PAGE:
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Monday, September 25, 2017

Statoil, ABB Enter Subsea Technology Agreement

September 5, 2013

Statoil and ABB have entered an agreement to develop solutions for subsea electrical power transmission, distribution and power conversion systems for water depths down to 3,000 meters and over long distances.

The agreement is in the form of a cost-shared joint industrial program (JIP) led by Statoil on behalf of other participating oil companies, with ABB as the technology developer. The agreement follows a large subsea electrification study executed jointly by Statoil and ABB during 2012.

“The JIP will develop technologies needed to provide electrical power to subsea pumps, electrical submersible pumps and subsea gas compressors for projects on the Norwegian continental shelf, in the Gulf of Mexico and other places around the world,” said Statoil senior vice president for research, development and innovation Karl Johnny Hersvik.

Subsea pumping and gas compression contribute to improved utilization of the oil and gas resources through higher recovery rates, reduced production costs, as well as enabling deep water production. “A cost-efficient and reliable power supply system is a key element for Statoil’s ‘subsea factory,’” Hersvik said.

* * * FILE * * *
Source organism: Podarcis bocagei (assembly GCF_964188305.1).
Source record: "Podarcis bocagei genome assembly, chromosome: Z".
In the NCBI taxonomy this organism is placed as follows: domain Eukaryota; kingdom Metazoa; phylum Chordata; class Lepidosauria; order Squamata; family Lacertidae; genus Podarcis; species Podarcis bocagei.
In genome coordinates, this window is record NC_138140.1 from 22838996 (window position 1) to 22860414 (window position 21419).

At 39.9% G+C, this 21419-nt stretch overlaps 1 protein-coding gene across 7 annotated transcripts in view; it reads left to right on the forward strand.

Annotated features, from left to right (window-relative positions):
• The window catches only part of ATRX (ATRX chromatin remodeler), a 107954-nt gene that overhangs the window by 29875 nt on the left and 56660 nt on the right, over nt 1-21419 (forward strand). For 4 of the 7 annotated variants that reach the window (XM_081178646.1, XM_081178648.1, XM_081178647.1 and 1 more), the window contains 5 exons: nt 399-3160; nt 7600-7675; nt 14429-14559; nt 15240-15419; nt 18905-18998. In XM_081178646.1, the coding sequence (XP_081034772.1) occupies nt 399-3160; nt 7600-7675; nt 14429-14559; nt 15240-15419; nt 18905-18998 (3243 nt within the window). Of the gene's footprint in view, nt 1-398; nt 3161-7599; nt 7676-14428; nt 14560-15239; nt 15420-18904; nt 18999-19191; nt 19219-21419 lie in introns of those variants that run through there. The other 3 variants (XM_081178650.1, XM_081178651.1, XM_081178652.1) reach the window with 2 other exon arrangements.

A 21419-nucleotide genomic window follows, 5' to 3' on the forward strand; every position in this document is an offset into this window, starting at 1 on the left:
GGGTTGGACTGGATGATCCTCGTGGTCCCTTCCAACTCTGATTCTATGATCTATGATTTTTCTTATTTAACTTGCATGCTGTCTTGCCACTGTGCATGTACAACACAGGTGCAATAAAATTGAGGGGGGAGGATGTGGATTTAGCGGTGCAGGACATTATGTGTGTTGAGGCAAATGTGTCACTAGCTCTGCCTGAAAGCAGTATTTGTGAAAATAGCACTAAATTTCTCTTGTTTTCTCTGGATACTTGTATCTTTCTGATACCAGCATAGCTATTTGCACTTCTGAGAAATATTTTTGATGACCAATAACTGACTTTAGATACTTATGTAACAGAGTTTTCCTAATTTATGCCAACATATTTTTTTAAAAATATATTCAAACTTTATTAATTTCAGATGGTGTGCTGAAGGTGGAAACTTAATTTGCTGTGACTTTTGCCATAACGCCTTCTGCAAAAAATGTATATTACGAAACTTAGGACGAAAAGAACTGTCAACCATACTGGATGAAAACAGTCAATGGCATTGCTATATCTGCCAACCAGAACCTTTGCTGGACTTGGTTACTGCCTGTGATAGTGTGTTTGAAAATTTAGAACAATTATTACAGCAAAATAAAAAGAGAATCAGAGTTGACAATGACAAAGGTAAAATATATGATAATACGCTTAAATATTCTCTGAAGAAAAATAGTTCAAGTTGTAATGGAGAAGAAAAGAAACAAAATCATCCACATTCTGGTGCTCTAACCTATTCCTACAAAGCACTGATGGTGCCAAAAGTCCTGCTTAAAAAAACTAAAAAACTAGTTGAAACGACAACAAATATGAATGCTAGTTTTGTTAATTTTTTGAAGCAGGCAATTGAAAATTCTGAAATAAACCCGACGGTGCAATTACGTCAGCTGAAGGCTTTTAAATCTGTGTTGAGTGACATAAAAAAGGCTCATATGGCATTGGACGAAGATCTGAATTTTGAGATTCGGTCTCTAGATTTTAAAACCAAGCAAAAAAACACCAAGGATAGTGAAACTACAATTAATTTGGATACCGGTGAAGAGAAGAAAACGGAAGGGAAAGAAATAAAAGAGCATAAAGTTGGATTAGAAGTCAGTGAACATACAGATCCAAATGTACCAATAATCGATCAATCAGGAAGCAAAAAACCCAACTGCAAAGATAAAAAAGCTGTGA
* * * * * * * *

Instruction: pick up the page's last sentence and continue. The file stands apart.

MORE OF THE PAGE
Subsea electrical power distribution enables supply of all electrical loads using one single power cable. This greatly reduces the investment cost of the electrical system compared to existing solutions, which require one dedicated cable for each consumer (pump or compressor).

Cables constitute a major cost driver for subsea processing systems, and cable cost can be significantly reduced by subsea power distribution. The cost reduction depends on distance and required electrical power. For example, in a case with eight consumers and a distance of 200 kilometers from infrastructure, the electrical power distribution solution would reduce capital expenditures by more than $500 million.

The technology will also enable the transmission of electrical power over long distances. This is important for the development of remote fields located far from infrastructure, including Arctic areas.

The total cost for the five-year program is $100 million, including ABB funding.

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